Triage by Michael A. Clark

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Triage by Michael A. ClarkThe thunder of dragons’ wings heralded the arrival of more wounded.  I glanced at Doran as the young Shaman’s Apprentice sighed.  The blonde stubble on his face was streaked with sweat, and his eyes had that exhausted thousand-yard stare.  I probably looked worse.  The fighting at the front had been fierce.  We’d been mending the broken bodies that had been airlifted back to us for hours.

“Healers!  Incoming wounded!” shouted a sergeant through the open flap of the hospice tent.  I caught a glimpse of the landing field outside, clouds of dust swirling in the hot sunshine as the EVAC dragons came to ground.  The huge beasts landed almost daintily with their battered living cargo gurney-strapped to their scaled sides.

Corpsmen dashed to the flying ambulances, quickly offloading the injured soldiers and then hustled towards our tent, bushflies buzzing halos over the wounded.  Another load of men for us to fix.  Gods, was I tired.

Doran had already cleared a cot, tossing bloodied rags and bandages into an overflowing waste bin.  He had his All-Charm out when the corpsmen arrived with the first soldier, and was murmuring the initial Healing Chant by the time I’d fetched my (hopefully) sterilized surgical kit.  The soldier groaned when laid on the tainted white sheet.

“This one’s pretty bad, sir,” said one of the corpsmen.  “Looks like he took a broad-axe to the ribs, and maybe a lance point in the thigh.  Lost some blood, and his aura feels weak.”

“Good diagnosis.” I gauged the soldier’s survival chance at maybe 60/40. “More on the way?” I asked.  The damn bushflies had followed the wounded in, and an orderly was shooing them off the battered bodies scattered around the operating area.  Other Healer teams set to work on the injured soldiers flowing into the hospice.  I knew the place stank, but what “clean” smelled like… I couldn’t remember.

“Yeah.”  The corpsman pushed his dirty cap back from his forehead.  “The Black Duke’s forces have launched a major offensive.  Looks like a full division of Blue Ogres hit our front lines, and skirmisher teams of Raptors have flanked our cavalry.” He glanced around the hospice floor.  “It’s bad, sir.  I’d be prepared to move out at short notice, if I were you.”

“Great,” said Doran, as he swapped his All-Charm for a Peace Stone, and gently laid the purple gem on the soldier’s forehead.  “Capt’n, we have to get on this guy fast.”

“Right,” I said, as the corpsman saluted and rushed out of the tent.  Our Mobile Ambulance Sorcery Hospice unit had been ten miles behind the front. “I thought this sector was supposed to be quiet…”

“That’s what you get for listening to officers.  Sir.” said Doran, examining the patient.  “His aura’s weak, but I think I can stabilize it.”  The purple stone resting on the wounded man’s forehead faintly pulsated.  “I’m going to try the Oak Psalm,” the young SA said, reaching into his worn charm-sack with grimy fingers.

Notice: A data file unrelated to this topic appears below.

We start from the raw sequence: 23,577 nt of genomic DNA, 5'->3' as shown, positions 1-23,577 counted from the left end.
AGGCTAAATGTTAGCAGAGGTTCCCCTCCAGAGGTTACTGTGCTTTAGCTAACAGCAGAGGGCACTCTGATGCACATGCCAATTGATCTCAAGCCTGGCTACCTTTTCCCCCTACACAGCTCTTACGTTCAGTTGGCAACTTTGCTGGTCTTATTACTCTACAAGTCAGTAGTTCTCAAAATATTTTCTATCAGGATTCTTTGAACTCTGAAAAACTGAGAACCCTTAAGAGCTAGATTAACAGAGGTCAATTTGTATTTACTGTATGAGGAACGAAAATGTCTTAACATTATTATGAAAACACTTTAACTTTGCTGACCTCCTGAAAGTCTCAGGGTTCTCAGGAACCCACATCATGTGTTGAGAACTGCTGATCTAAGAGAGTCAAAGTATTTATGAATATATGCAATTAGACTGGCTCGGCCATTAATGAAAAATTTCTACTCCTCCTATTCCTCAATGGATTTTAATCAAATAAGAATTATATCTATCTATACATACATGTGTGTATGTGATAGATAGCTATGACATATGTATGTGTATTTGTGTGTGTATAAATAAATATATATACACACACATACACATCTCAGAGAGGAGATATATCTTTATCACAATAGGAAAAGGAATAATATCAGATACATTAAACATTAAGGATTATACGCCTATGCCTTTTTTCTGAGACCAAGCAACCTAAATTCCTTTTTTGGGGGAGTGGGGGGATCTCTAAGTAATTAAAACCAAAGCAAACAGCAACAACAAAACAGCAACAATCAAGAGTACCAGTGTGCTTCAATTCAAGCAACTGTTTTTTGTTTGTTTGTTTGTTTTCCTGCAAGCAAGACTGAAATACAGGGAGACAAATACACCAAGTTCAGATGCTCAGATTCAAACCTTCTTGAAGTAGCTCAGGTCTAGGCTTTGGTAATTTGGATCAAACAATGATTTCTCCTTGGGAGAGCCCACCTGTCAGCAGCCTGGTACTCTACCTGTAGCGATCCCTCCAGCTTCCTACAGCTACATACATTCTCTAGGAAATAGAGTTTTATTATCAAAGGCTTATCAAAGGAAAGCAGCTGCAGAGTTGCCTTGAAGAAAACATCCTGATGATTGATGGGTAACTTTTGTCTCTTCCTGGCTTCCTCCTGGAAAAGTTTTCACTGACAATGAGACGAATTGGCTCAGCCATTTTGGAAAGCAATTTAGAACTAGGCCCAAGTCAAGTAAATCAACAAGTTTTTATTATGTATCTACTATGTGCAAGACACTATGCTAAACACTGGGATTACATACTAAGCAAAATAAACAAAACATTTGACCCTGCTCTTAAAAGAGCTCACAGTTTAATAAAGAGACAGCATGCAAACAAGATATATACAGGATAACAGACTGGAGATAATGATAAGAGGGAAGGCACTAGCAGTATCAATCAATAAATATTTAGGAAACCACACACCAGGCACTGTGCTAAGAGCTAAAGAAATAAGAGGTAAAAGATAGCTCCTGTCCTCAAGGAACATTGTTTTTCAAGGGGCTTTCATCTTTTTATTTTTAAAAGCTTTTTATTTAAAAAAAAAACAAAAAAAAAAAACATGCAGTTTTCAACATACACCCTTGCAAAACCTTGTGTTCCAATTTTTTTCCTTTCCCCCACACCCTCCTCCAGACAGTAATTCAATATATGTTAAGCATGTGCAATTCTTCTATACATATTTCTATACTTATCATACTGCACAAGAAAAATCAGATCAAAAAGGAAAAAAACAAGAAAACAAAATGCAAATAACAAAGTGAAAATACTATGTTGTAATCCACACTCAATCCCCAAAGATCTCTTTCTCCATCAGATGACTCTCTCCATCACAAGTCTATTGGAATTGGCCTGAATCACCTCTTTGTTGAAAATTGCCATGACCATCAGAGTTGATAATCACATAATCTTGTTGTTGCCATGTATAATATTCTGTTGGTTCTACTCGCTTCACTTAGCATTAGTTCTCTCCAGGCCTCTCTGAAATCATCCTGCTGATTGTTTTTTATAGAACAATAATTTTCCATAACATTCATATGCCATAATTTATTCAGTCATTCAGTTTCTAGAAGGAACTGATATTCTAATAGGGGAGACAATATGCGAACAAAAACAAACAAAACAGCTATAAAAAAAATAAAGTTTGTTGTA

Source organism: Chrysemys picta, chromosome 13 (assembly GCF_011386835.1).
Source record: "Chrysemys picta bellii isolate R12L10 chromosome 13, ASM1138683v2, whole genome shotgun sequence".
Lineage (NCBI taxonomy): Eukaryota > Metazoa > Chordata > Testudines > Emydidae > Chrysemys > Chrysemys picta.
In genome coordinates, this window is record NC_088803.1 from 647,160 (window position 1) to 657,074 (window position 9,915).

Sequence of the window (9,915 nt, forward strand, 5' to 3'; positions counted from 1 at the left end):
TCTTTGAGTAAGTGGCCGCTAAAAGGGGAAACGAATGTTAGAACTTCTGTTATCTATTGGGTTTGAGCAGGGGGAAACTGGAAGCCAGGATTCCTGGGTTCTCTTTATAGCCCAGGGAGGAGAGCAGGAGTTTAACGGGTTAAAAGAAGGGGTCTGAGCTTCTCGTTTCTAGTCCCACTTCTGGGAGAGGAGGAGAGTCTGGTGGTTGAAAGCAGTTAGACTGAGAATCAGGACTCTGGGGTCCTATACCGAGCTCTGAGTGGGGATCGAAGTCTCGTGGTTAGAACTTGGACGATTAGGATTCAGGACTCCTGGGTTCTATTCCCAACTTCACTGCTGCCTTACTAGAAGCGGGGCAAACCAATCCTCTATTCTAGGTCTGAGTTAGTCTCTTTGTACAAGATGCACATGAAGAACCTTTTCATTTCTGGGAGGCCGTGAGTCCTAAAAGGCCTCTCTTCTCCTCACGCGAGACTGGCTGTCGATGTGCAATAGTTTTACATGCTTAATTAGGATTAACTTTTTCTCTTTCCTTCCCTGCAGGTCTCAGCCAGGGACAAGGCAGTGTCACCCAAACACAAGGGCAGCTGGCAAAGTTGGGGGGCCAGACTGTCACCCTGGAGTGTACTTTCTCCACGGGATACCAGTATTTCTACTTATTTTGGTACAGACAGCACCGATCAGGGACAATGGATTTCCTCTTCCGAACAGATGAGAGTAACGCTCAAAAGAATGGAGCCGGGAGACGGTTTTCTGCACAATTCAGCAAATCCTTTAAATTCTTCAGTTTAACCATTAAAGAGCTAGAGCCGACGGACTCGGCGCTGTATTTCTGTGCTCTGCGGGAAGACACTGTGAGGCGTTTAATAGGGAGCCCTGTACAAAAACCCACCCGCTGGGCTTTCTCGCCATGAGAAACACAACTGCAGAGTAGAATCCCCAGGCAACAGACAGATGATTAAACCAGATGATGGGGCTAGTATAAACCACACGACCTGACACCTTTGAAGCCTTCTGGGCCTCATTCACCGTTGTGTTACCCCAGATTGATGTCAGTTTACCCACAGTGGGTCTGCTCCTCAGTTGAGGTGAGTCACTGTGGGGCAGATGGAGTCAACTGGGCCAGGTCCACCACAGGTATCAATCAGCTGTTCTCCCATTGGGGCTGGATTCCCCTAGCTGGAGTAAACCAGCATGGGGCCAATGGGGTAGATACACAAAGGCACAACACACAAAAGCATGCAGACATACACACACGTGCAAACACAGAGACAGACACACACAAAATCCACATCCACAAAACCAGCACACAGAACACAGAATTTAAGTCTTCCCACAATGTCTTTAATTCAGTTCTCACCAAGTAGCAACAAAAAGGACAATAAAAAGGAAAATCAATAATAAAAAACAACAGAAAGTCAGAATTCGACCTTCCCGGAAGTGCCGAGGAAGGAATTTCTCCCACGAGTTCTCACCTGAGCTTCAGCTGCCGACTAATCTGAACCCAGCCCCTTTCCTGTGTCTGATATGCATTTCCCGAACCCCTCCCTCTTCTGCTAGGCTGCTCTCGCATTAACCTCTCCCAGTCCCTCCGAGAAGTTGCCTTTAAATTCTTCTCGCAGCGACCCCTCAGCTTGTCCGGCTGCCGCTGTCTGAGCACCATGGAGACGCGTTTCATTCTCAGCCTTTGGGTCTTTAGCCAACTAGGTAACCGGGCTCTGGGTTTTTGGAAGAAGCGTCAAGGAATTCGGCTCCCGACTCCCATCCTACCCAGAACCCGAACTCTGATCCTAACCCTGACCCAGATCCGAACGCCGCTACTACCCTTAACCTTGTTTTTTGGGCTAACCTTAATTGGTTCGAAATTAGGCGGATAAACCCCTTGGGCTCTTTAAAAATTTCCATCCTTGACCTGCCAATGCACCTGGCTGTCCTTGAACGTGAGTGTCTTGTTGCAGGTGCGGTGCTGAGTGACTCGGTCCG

I nodded, and applied two thick leeches to stanch the flow of blood from the puncture in the man’s leg. Then I cut away the bloodied shards of leather armor from his side with a serrated blade.  “By the Mother-Maker,” I muttered.   His ribs were a pulverized, heaving mess.  The soldier wheezed, Doran’s incantations rising and falling with the man’s labored breathing.

We were professionals, performing meatball healing with science & sorcery. One couldn’t work without the other.

“I’ll have to put him under,” I said.

Doran nodded, focused on willing the Great Tree of Life’s strength into the wounded man.  I reached for a HedgeGrog in the stainless bin behind me. The docile animals’ musk produced a narcotic stupor when inhaled.  “Gods damn it!” I said, finding only one of the soft, gray fur balls.  “Where’s the rest of them?”

“The guards sell them to frontline troops,” said Doran.  “They say a quick wiff’ll lighten up the worst day in the trenches.  Not that I would know anything about that.  Sir.”

“Uh huh.” I gently placed the small, quivering mammal over the soldier’s filth-caked face.  “Breath deep, son,” I said.

The wounded soldier bucked, than the animal’s scent filled his lungs.  In seconds, the soldier lay still.  I lifted the HedgeGrog away, and examined those shattered ribs.  I could cut away half the third rib, and shave the splinters off the other two…  But why weren’t those leeches working on his leg?

“Capt’n, an enchanted tip caused this puncture wound,” said Doran.  “I’d say it’s tainted with Dark Oil… but I can’t be sure.”  His brow furrowed above his masked mouth.  “We gotta counter the spell, or he’ll either bleed to death or lose his Soul-Force.  Foxglove powder with a Purifying Prayer?”